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LAWRENCE, Mass. (AP) — House Speaker Paul Ryan on Thursday pitched Republican plans for overhauling the nation's tax code at a shoe factory, as demonstrators outside protested the GOP agenda of scrapping former President Barack Obama's health care law and tax cuts.
Ryan traveled to this heavily Democratic state to promote one of President Donald Trump's top priorities, as congressional Republicans struggle to advance key parts of the president's agenda.
Ryan delivered a stinging indictment of the current tax code, calling it inefficient, unfair and too complicated. He said the tax code puts U.S. businesses at a disadvantage against foreign competitors and overwhelms families who can't fill out their own tax forms.
"Right now, we've got a tax code that no one really understands enforced by an agency that no one really likes — the IRS," Ryan told a group of workers. "We're going to simplify all of this."
Ryan said Republicans are working to eliminate tax exemptions, deductions and credits and use the revenue to lower tax rates.
A House Republican plan would lower the top corporate income tax rate from 35 percent to 20 percent. Trump's plan would lower it to 15 percent.
The White House and congressional Republicans have been privately negotiating their tax package for weeks, with no public sign that they're near a consensus. Democrats have been excluded from the talks.
Overhauling the nation's tax system has been a top priority for Republicans, but the stakes have been magnified as lawmakers struggle to repeal Obama's health care law.
The last time Congress overhauled the tax system was in 1986, the same year Ryan got his driver's license. Ryan pledged to pass a tax package this year.
"This is a once in a generation moment," Ryan said. "It is time to cut taxes and simplify the code. It is time to create jobs and grow our economy. It is time to restore our nation to its full potential. It's time to get this done."
Ryan spoke after he toured New Balance's sneaker factory. Outside, more than 100 demonstrators held signs and chanted: "Health care for all" and "No hate. No fear. Paul Ryan is not welcome here."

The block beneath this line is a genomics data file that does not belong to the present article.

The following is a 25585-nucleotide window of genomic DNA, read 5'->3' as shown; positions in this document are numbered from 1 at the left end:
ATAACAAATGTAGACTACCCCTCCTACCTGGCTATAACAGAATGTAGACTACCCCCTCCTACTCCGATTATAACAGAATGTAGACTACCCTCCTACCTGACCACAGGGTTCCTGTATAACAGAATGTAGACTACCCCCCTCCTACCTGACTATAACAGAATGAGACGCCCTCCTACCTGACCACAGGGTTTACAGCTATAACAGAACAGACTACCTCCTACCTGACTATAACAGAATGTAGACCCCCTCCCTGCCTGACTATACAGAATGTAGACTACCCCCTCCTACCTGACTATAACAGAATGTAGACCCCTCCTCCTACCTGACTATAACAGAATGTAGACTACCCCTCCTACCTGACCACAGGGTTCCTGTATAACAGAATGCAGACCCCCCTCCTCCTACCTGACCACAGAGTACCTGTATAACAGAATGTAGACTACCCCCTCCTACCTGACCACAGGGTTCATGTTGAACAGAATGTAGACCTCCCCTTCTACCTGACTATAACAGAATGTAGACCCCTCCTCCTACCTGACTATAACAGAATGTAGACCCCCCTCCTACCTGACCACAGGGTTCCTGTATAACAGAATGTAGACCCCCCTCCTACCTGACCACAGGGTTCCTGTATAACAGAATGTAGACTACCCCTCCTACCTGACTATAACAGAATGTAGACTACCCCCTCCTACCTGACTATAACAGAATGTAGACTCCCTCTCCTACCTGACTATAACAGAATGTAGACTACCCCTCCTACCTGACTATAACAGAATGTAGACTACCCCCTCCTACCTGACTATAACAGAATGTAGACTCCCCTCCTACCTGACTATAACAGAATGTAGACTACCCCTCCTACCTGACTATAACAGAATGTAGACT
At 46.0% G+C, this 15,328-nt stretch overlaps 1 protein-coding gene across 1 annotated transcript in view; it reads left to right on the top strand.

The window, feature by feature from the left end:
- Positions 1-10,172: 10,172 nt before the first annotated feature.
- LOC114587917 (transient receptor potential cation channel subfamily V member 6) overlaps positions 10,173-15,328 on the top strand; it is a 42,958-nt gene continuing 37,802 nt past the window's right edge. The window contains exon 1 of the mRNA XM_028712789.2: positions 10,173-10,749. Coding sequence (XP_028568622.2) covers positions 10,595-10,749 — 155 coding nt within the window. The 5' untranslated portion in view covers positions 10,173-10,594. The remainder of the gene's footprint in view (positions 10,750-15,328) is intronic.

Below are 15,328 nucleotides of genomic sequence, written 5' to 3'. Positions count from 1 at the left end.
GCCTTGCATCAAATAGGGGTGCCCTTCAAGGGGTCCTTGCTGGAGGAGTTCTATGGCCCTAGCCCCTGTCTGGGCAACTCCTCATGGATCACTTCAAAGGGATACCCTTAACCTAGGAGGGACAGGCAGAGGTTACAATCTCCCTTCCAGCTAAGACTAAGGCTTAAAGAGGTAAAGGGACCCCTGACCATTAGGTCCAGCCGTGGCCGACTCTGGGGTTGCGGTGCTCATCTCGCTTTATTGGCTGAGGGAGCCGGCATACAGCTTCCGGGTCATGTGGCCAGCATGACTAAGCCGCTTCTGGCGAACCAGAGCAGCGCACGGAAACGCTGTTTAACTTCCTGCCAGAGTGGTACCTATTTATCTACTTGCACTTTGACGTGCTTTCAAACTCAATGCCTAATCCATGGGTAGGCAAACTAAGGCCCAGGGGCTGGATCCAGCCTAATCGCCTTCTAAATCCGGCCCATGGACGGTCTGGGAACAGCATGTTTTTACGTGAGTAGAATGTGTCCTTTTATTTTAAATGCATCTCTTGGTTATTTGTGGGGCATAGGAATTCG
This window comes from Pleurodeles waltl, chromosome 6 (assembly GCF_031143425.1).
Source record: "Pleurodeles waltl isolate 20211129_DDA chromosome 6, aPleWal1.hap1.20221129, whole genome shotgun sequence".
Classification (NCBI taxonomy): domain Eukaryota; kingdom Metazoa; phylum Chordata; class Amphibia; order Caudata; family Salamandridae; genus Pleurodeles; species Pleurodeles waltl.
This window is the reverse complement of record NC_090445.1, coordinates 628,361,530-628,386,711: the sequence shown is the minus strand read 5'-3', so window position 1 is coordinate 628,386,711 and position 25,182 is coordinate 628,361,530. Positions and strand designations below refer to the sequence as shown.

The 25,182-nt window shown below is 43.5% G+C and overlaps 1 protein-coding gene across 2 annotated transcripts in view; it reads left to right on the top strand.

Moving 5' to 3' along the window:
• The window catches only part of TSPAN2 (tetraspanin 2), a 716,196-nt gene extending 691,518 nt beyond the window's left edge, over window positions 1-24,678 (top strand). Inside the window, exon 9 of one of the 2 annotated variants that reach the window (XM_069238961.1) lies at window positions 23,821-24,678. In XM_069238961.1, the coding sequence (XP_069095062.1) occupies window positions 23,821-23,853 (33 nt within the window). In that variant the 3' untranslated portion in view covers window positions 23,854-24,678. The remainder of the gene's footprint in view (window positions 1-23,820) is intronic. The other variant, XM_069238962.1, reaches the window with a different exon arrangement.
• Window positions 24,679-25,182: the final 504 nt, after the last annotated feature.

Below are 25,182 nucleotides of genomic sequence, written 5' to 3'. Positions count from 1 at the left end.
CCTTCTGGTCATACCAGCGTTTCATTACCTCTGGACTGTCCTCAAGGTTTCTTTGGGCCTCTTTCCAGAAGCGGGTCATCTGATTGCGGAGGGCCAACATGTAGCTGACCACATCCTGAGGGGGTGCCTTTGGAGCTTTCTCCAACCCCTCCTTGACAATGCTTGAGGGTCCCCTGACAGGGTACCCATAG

The Massachusetts chapter of the Service Employees International Union, which represents health care workers, organized the rally.
The Rev. Laura Hoke of the Andover Unitarian Universalist Church called Ryan's visit to Lawrence "pretty outrageous."
"It's baffling. They're continuing to push this mythology that tax cuts for the rich will magically help the poor," she said.
Hoke said Lawrence is among the cities that would be the most affected by Republican health care and immigration policies.
Lawrence is a mostly blue-collar city where 75 percent of the residents are Latino. It's about 30 miles north of Boston near the New Hampshire state line.
"We're proud of New Balance and what it's done in the community, but Paul Ryan doesn't represent our values," said Matt Bausemer, a 39-year-old vocational school teacher who was wearing a pair of the company's sneakers.
New Balance executives have been supportive of Republicans.
Jim Davis, the company's billionaire owner, gave nearly $2 million during the last election to Republican candidates and political action committees across the country, federal campaign records show. He also has donated to Democrats.
New Balance was founded in 1906 in Boston, where it remains headquartered. It employs more than 6,000 workers and operates two factories in Massachusetts, three in Maine and one in the United Kingdom.
Associated Press writer Stephen Ohlemacher in Washington contributed to this report.